My rating: 4 of 5 stars
"[...] I could hear the cats lapping up my brain. Three lithe cats, surrounding my broken head, slurping up the mushy gray soup within. The tips of their red, rough tongues licked the soft folds of my mind."
My third book by Haruki Murakami and the best so far. Sputnik Sweetheart (1999) comes with a misleading blurb on the back cover. It says "love story combined with a detective story" and is probably aimed at romantic mystery readers. There is not one iota of detective story here. Yes, we have a great love story, and there is a mystery, but one of a more serious, transcendent kind.
The story is narrated by K, a primary school teacher in his mid-twenties. He is in love with Sumire, but she - an aspiring writer and an unusual character overall, taken to calling K on the phone in the middle of the night and asking philosophical questions - treats him as a friend rather than a romantic interest. Sumire falls in love with Miu, a much older woman in the wine import business. Sumire and Miu go on a business/pleasure trip to Europe where Sumire disappears. K is summoned by Miu to a Greek island to help search for Sumire. All this is stated in the cover blurb so I am not giving any spoilers here.
The story is really interesting, well written, and captivating, but is likely just a shell to carry some deeper meaning. This is quite an enigmatic novel and I had thought it would be fun to attempt deciphering the author's design, but I failed. Let me explain: the following passage seems to be crucial in the novel: Sumire calls K before dawn and asks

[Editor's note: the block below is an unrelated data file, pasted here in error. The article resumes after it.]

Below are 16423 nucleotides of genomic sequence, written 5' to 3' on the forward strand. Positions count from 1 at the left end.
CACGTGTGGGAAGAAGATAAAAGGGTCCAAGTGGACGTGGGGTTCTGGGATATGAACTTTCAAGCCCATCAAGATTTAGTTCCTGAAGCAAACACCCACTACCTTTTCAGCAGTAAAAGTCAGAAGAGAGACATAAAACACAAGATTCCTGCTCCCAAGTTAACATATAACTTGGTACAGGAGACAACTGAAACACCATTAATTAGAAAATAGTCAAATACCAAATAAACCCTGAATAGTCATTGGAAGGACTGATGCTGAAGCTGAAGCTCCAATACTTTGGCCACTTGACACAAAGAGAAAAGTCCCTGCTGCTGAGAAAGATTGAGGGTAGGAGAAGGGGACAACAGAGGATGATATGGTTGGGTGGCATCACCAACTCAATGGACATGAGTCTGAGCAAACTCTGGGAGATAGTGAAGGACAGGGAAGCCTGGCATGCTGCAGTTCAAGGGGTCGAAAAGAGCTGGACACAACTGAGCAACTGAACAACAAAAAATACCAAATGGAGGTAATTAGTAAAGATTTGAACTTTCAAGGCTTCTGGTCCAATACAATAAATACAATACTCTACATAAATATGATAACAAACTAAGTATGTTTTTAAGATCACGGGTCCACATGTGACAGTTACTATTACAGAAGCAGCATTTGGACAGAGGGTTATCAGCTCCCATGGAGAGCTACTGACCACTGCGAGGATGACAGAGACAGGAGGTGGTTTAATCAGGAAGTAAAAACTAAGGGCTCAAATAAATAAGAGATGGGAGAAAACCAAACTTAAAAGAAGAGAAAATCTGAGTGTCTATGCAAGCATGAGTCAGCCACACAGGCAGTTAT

"What I want to know is, what's the difference between a sign and a symbol?"K explains that both sign and symbol refer to an equivalence relation between two things but then he describes the semiotic difference in a somewhat unconventional way: in the case of a symbol the relation points in one direction only.
Well, I spotted three instances of unidirectionality in the story: first and the most obvious one is of metafictional nature. Mr. Murakami constructs a sort of alternative reality in the novel. The reality is mapped to the story, but not the other way around. The second is the unrequited nature of the characters' love for each other: K loves Sumire and Sumire loves Miu (there is more, yet it is not essential), but the lovees do not love the lovers back. Third, there is quite a wonderful scene in the novel when one of the characters coexists with a sort of their alter ego, and their interaction is unidirectional. But none of these three cases has much to do with symbols, so my analysis is most likely poppycock.
My inability to "understand" the novel - if there is indeed anything to understand there; a work of art can be just about itself and not be a symbol for anything else - does not diminish the beauty and poetry of the story itself. If I were forced to define what the story is about, I would say it is a about a young woman who seeks transcendence in life and visits the other side. By the way, Sumire is an extremely well-drawn character, life-like and believable. So is K. Maybe not Miu, despite her mysterious past.
There are stories within the story, some fit the mood wonderfully, some less so, which includes the cats that I mentioned in the epigraph. Anyway, I have found Sputnik Sweetheart a very good read and I enjoyed the alternative reality feel, which is - as I understand - Mr. Murakami's trademark. Maybe one day I will read his longer works...
Three and three quarter stars.
View all my reviews